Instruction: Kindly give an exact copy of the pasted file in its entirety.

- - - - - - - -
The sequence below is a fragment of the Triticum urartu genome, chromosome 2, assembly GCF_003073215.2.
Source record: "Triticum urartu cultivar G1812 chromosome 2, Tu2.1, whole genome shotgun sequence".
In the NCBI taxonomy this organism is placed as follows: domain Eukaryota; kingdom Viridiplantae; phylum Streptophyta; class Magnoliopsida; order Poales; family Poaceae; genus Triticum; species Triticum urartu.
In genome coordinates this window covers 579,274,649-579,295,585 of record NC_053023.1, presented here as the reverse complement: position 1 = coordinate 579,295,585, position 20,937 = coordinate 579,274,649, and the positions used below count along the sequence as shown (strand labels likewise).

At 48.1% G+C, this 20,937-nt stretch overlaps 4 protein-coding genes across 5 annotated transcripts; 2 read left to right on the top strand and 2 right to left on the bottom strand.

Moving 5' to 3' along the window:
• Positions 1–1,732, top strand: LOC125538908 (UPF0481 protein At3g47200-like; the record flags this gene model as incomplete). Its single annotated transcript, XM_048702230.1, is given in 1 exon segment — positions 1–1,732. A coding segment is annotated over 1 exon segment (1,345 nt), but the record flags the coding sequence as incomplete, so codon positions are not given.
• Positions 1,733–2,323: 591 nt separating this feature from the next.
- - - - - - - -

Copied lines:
The sequence below is a fragment of the Triticum urartu genome, chromosome 2, assembly GCF_003073215.2.
Source record: "Triticum urartu cultivar G1812 chromosome 2, Tu2.1, whole genome shotgun sequence".
In the NCBI taxonomy this organism is placed as follows: domain Eukaryota; kingdom Viridiplantae; phylum Streptophyta; class Magnoliopsida; order Poales; family Poaceae; genus Triticum; species Triticum urartu.
In genome coordinates this window covers 579,274,649-579,295,585 of record NC_053023.1, presented here as the reverse complement: position 1 = coordinate 579,295,585, position 20,937 = coordinate 579,274,649, and the positions used below count along the sequence as shown (strand labels likewise).

At 48.1% G+C, this 20,937-nt stretch overlaps 4 protein-coding genes across 5 annotated transcripts; 2 read left to right on the top strand and 2 right to left on the bottom strand.

Moving 5' to 3' along the window:
• Positions 1–1,732, top strand: LOC125538908 (UPF0481 protein At3g47200-like; the record flags this gene model as incomplete). Its single annotated transcript, XM_048702230.1, is given in 1 exon segment — positions 1–1,732. A coding segment is annotated over 1 exon segment (1,345 nt), but the record flags the coding sequence as incomplete, so codon positions are not given.
• Positions 1,733–2,323: 591 nt separating this feature from the next.